Lucie Gerber, PhD

Lucie received her Ph.D. in History, option History of Sciences, from the School for Advanced Studies in the Social Sciences, in Paris in 2016. Her dissertation, “The Laboratory of Animal Spirits: Animal Experimentation, Knowledge Production and Therapeutic Innovation in the Fields of Depression and Alzheimer’s Disease, 1950-2010,” analyzed the practice of animal experimentation in biological psychiatry and neurology in relation to the histories of psychopharmacology, the pharmaeutical industry, market construction processes for drugs, medical theory, and the intersection between the behavioral, mind, and brain sciences.

She received a Fulbright Research Scholar Fellowship to conduct postdoctoral research at Hopkins for the spring semester of 2017. Her current project examines the experimental foundations of the American behavioral medicine movement. It investigates the role played by tools, techniques, and material practices in the structuring and consolidation of new interactions among behavioral psychology, neurophysiology, and the medical sciences between the 1950s and the 1970s, and in the related development of models of physical illness and health, emphasizing the contribution of non-biological factors.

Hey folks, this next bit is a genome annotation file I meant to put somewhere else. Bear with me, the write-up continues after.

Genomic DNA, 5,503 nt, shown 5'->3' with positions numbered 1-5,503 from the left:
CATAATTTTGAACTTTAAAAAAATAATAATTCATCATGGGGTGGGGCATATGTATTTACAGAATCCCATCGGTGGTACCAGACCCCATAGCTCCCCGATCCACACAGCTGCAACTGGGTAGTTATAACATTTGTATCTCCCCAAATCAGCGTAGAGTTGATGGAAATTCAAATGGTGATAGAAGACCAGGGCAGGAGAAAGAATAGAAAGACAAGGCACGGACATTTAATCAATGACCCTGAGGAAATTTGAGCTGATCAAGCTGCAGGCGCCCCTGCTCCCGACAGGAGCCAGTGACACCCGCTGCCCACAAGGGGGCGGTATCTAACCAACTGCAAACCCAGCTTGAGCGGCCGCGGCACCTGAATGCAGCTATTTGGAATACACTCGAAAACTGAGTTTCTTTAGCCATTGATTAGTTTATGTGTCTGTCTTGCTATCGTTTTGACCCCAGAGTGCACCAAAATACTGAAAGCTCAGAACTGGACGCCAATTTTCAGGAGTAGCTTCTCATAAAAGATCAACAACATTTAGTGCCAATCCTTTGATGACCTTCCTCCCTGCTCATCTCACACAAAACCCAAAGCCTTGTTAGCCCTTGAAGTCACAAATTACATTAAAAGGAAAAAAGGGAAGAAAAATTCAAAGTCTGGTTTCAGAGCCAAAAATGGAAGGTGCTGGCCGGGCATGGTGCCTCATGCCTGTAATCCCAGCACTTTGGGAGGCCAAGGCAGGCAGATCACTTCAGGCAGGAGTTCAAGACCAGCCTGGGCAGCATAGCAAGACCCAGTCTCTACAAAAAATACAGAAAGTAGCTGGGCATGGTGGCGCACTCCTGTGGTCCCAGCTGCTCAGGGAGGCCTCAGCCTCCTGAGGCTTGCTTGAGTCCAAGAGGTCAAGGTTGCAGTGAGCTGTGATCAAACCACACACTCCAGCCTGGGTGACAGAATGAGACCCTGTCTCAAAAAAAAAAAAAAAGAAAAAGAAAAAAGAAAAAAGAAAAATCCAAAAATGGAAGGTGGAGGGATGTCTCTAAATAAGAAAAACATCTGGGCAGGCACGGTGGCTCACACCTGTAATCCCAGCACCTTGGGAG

Lucie co-authored an article on the role played by the construction of the European market for first-generation antidepressants in the redefinition of the psychiatric notion of depression during the 1960s and 1970s, which was published in the Bulletin of the History of Medicine (Fall 2016, Volume 90). She also contributed a chapter on industrial preclinical research on antidepressants in The Development of Scientific Marketing in the Twentieth Century, edited by Jean-Paul Gaudillière and Ulrike Thoms (Pickering & Chatto, 2015)